IMF Completes Third and Final Review Under Senegal’s ESF Arrangement, Approves US$47.7 Million Disbursement and Completes Fifth Review Under PSI

Press Release No. 10/212
May 24, 2010

The Executive Board of the International Monetary Fund (IMF) completed the third and final review of Senegal’s performance under an economic program supported by an Exogenous Shock Facility (ESF) arrangement. The approval enables Senegal to draw the remaining amount equivalent to SDR 32.36 million (about US$47.7 million), bringing total disbursements under the ESF arrangement to SDR 121.35 million (about US$178.8 million). The Executive Board also approved waivers for the nonobservance of the performance criteria on the basic fiscal balance and nonconcessional external debt.

The ESF arrangement for Senegal was approved on December 19, 2008 (see Press Release No. 08/334) to help the country meet a larger balance of payments need brought about by higher food and energy prices. On June 19, 2009, the Executive Board approved a financial increase under the ESF arrangement by SDR 72.81 million (about US$107.3 million) to SDR 121.35 million (about US$178.8 million) and an extension of the arrangement from 12 to 18 months to help finance the balance-of-payments impact of the global economic crisis (See Press Release No. 09/223).

The Executive Board has also completed the fifth review under the Policy Support Instrument (PSI) for Senegal. The three-year PSI for Senegal was approved on November 2, 2007 (see Press Release No. 07/246) to support the country's economic reform efforts. It is aimed at consolidating macroeconomic stability, increasing the country's growth potential, and reducing poverty. The Executive Board also approved a waiver for the nonobservance of the assessment criterion on the basic fiscal balance.

Following the Executive Board discussion on Senegal, Mr. Murilo Portugal, Deputy Managing Director and Acting Chair, stated:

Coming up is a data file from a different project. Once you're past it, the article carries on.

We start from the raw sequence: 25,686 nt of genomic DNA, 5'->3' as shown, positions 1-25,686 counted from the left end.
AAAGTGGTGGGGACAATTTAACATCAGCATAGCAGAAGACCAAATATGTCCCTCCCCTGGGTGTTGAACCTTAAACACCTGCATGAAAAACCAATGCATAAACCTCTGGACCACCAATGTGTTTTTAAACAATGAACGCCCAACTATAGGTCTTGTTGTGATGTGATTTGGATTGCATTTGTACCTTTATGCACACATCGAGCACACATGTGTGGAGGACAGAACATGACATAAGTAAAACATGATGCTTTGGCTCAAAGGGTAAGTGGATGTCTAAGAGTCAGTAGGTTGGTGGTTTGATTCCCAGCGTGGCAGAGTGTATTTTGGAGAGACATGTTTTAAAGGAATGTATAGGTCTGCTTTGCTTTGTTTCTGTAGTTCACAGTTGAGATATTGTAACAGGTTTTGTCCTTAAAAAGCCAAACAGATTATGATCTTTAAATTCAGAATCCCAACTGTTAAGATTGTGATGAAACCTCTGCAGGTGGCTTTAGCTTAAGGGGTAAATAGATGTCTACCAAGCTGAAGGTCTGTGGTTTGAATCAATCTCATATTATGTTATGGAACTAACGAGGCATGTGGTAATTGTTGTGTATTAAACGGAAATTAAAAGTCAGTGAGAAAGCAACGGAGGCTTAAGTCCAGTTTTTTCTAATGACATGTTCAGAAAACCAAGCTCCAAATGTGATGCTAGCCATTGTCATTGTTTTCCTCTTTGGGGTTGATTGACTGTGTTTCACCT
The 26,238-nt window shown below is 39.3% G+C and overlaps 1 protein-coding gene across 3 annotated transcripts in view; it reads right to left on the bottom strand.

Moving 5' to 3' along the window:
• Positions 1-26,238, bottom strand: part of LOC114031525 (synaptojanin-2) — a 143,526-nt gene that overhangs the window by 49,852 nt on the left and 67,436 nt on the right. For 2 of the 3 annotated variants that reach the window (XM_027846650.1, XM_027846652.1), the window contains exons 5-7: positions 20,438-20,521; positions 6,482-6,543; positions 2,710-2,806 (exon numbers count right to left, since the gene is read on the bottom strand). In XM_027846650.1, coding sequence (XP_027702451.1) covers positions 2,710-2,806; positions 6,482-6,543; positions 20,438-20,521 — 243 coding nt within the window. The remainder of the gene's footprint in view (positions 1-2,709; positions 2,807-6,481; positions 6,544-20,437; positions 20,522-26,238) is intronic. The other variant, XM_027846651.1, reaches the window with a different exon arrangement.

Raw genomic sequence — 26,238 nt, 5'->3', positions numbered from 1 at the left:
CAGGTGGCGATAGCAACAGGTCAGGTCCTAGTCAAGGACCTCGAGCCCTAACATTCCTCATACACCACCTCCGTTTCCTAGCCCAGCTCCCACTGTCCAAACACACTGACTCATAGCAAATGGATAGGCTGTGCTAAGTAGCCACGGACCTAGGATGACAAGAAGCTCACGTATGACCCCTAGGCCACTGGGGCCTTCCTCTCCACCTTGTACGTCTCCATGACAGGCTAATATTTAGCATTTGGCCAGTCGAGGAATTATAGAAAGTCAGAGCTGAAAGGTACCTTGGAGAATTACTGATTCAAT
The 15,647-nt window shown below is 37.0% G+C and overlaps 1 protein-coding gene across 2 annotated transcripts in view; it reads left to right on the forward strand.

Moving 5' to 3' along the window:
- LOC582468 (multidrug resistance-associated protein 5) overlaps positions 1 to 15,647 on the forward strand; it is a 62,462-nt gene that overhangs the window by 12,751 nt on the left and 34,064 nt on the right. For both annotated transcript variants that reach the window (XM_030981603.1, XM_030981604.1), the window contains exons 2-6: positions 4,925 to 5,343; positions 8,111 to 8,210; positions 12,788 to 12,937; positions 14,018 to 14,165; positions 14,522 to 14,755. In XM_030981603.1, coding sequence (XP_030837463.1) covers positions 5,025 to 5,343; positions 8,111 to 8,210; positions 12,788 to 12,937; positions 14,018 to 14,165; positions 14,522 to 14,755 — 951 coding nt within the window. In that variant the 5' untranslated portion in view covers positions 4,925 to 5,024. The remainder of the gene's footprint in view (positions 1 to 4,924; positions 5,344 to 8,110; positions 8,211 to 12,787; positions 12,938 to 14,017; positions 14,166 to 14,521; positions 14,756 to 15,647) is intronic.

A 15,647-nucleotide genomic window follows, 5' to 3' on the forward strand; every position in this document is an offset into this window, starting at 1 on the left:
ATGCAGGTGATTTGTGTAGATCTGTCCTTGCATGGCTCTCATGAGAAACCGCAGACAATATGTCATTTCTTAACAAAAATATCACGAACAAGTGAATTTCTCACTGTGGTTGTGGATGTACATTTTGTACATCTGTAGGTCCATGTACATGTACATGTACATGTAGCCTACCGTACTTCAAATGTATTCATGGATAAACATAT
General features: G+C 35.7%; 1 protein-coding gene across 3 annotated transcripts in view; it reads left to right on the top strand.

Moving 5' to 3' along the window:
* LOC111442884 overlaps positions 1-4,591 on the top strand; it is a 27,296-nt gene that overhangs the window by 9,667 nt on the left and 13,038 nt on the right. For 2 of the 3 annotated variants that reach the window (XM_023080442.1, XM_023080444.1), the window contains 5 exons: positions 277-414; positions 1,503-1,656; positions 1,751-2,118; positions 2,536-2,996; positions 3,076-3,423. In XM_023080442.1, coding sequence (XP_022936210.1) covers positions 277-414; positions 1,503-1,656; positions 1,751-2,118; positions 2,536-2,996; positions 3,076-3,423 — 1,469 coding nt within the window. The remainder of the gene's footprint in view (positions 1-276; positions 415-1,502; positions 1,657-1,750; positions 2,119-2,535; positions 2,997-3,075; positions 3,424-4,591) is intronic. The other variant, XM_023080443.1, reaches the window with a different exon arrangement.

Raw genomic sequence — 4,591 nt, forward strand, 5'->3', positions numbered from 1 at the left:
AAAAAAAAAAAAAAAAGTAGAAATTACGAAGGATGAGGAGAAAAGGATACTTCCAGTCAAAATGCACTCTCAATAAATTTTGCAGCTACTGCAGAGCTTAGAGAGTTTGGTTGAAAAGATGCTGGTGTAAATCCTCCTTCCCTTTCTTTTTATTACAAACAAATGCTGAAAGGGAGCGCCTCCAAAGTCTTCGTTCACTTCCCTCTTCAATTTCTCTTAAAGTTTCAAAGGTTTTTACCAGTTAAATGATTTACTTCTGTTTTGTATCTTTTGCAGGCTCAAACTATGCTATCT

“Following food and fuel price shocks in 2008, economic activity slowed further in 2009 because of the global economic downturn and domestic shocks, including temporary electricity shortages. While some uncertainties about the economic outlook persist, recent indicators suggest that economic growth may have bottomed out. Growth is projected to gradually recover. Consumer price inflation, which was negative in the second half of 2009 due to international price developments and the absence of domestic demand pressures, is expected to return to its long-run trend.

“The government is envisaging medium-term fiscal consolidation and continuing to fully normalize relations with the private sector. While the risks of debt distress are low, the temporary fiscal stimulus will need to be gradually reduced to reach the deficit target consistent with debt sustainability. The government is committed to a swift and transparent settlement of remaining extrabudgetary spending and agency debt. This should support the economic recovery and allow more space for the government to pursue its objectives of raising growth-enhancing public investments and sheltering priority spending.

“It will be important to continue with structural reforms to help achieve the objective of raising growth. Further public financial management reforms are needed to make expenditure planning and control more effective. Investment projects should be selected and prioritized based on rigorous economic cost-benefit analysis to raise the productivity of government spending. The energy sector reform plan needs to be fully and promptly implemented to limit fiscal and economic risks. Sustained efforts are also required to enhance the financial sector’s contribution to the economy.”



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